2. Brekhman I, Fulder S. Man and Biologically Active Substances: The Effect of Drugs, Diet, and Pollution on Health. Oxford: Pergamon Press, 1980.
3. Bu Y, Jin ZH, Park SY, et al. Siberian ginseng reduces infarct volume in transient focal cerebral ischaemia in Sprague-Dawley rats. Phytother Res. 2005;19:167-169.15852490
4. Park EJ, Nan JX, Zhao YZ, et al. Water-soluble polysaccharide from Eleutherococcus senticosus stems attenuates fulminant hepatic failure induced by D-galactosamine and lipopolysaccharide in mice. Basic Clin Pharmacol Toxicol. 2004;94:298-304.15228502
5. Brekhman I, Favorov VV, Abramov AK, et al. Comparative study of Eleutherococcus preparations made from raw material of various origin [in Russian]. Farmatsiia. 1991;40:39-41.
6. Farnsworth N, Kinghorn AD, Soejarto DD, Waller DP. Siberian ginseng (Eleutherococcus senticosus): Current status as an adaptogen. Econ Med Plant Res. 1985;1:155-215.
7. Wagner H, Norr H, Winterhoff H. Plant adaptogens. Phytomedicine. 1994;1:63-76.
8. Wagner H, Wurmbock A. Chemistry, pharmacology and TLC of ginseng and Eleutherococcus drugs [in German]. Dtsch Apoth Ztg. 1977;117:743-748.
9. Hikino H, Takahashi M, Otake K, Konno C. Isolation and hypoglycemic activity of eleutherans A, B, C, D, E, F, and G: glycans of Eleutherococcus senticosus roots. J Nat Prod. 1986;49:293-297.3734812
10. Makarieva TN, Dmitrenok AS, Stonik VA, Patel AV, Canfield LM. Lignans from Eleutherococcus senticosus (Siberian ginseng). Pharm Sci. 1997;3:525-527.
11. Yun-Choi HS, Kim JH, Lee JR. Potential inhibitors of platelet aggregation from plant sources, ΙΙΙ. J Nat Prod. 1987;50:1059-1064.3127544
12. Solovyeva AG, Petukhova TV, Greshnykh RD. Anaylsis and standardization of Eleutherococcus roots and rhizomes and its liquid extract by the amount of biologically active compounds [in Russian]. Farmatsiia. 1989;38:25-27.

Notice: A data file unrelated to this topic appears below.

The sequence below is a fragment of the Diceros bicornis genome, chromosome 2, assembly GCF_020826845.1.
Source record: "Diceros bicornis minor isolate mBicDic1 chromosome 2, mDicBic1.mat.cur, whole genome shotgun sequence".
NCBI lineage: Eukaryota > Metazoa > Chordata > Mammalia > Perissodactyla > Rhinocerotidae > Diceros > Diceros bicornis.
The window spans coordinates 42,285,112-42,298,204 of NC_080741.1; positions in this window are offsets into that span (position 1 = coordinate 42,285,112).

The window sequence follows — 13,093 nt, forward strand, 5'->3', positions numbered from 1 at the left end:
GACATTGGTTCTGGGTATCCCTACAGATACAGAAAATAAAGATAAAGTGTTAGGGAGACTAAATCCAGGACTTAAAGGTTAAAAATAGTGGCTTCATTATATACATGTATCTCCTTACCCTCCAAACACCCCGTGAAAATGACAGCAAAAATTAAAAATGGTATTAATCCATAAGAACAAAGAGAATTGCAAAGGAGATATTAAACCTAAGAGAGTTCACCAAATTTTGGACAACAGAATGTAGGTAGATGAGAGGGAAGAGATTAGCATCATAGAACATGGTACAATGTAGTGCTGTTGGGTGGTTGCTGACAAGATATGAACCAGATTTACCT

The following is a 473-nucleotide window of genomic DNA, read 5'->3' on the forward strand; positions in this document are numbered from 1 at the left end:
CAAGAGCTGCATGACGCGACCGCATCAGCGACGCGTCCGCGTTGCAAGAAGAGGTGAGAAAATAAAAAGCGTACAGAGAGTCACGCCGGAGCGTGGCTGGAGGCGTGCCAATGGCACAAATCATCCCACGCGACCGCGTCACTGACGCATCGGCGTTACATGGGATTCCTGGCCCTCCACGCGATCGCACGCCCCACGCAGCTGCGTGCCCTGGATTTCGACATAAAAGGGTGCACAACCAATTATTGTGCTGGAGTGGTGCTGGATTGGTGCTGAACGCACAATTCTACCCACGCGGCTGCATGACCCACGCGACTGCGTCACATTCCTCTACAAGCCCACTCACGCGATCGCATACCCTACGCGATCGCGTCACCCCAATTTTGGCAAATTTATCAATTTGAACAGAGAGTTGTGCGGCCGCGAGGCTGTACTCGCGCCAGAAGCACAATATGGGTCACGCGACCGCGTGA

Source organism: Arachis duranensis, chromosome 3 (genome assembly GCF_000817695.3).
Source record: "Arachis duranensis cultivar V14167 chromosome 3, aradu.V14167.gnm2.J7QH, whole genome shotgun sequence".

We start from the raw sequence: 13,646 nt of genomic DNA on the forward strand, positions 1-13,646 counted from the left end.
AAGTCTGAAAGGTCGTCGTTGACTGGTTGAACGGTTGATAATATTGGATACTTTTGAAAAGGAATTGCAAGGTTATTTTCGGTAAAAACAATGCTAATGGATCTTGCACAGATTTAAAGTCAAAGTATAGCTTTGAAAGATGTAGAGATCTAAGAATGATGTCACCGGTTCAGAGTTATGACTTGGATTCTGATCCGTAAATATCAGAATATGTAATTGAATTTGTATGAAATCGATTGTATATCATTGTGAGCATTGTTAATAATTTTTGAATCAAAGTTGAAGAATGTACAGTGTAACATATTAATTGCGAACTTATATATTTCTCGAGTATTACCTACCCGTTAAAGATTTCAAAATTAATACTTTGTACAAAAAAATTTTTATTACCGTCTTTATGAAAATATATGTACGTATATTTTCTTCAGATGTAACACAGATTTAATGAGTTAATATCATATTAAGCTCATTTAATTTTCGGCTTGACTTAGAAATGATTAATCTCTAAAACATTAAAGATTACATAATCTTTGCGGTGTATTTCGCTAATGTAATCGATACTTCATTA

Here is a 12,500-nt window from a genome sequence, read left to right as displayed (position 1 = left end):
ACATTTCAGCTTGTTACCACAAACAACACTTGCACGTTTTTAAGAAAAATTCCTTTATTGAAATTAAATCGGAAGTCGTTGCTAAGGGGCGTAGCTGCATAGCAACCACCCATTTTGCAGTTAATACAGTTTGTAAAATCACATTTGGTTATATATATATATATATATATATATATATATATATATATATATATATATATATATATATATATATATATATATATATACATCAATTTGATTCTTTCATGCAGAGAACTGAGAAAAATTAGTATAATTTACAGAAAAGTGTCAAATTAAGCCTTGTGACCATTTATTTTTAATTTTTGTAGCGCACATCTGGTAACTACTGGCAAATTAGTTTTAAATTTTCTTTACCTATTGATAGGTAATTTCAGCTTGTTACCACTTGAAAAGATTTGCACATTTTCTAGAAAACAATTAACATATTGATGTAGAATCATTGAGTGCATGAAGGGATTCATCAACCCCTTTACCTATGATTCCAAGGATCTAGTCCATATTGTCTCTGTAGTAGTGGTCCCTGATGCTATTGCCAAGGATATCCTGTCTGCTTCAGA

13. Umeyama A, Shoji N, Takei M, Endo K, Arihara S. Ciwujianosides Dl and Cl: powerful inhibitors of histamine release induced by anti-immunoglobulin E from rat peritoneal mast cells. J Pharm Sci. 1992;81:661-662.1383492
14. Nishibe S, Kinoshita H, Takeda H, Okano G. Phenolic compounds from stem bark of Acanthopanax senticosus and their pharmacological effect in chronic swimming and stressed rats. Chem Pharm Bull. 1990;38:1763-1765.2208394
15. Chen G, Lu C, Ma S. Determination of syrgingin in slices of radix Acanthopanax senticosi by RP-HPLC [in Chinese]. Zhongguo Zhong Yao Za Zhi. 1999;24:472-473.
16. Yat P, Arnason JT, Awang DV. An improved extraction procedure for the rapid, quantitative high-performance liquid chromatographic estimation of the main eleutherosides (B and E) in Eleutherococcus senticosus (Eleuthero). Phytochem Anal. 1998;9:291-295.
17. Anetai M, Yamagishi T, Kaneshima H. Determination of some constituents in Acanthopanax senticosus Harms. Ill. Differences among part, diameter, age, and harvest time. Hokkaidoritsu Eisei Kenkyushoho. 1995;45:63-65.
18. Kwan CY, Zhang WB, Sim SM, Deyama T, Nishibe S. Vascular effects of Siberian ginseng (Eleutherococcus senticosus): endothelium-dependent NO- and EDHF-mediated relaxation depending on vessel size. Naunyn Schmiedebergs Arch Pharmacol. 2004;369:473-480.15095033
19. Poindexter BJ, Allison AW, Bick RJ, Dasgupta A. Ginseng: Cardiotonic in adult rat cardiomyocytes, cardiotoxic in neonatal rat cardiomyocytes. Life Sci. 2006;79:2337-2344.16945393
20. Kaloeva ZD. Effect of the glycosides of Eleutherococcus senticosus on the hemodynamic indices of children with hypotensive states [in Russian]. Farmakol Toksikol. 1986;49:73.3770180
21. Cicero AF, Derosa G, Brillante R, Bernardi R, Nascetti S, Gaddi A. Effects of Siberian ginseng (Eleutherococcus senticosus maxim.) on elderly quality of life: a randomized clinical trial. Arch Gerontol Geriatr Suppl. 2004;9:69-73.
22. Afanaseva TN, Lebkova NP. Effect of Eleutherococcus on the subcellular structures of the heart in experimental myocardial infarct [in Russian]. Biull Eksp Bio Med. 1987;103:212-215.
23. Tian BJ, Gao TL, Song ZL. Effects of ciwujia (Acanthopanax senticosus harms) on reperfusion-induced arrhythmia and action potential alterations in the isolated rat heart [in Chinese]. Zhongguo Zhong Yao Za Zhi. 1989;14:493-495, 508, 512.2508675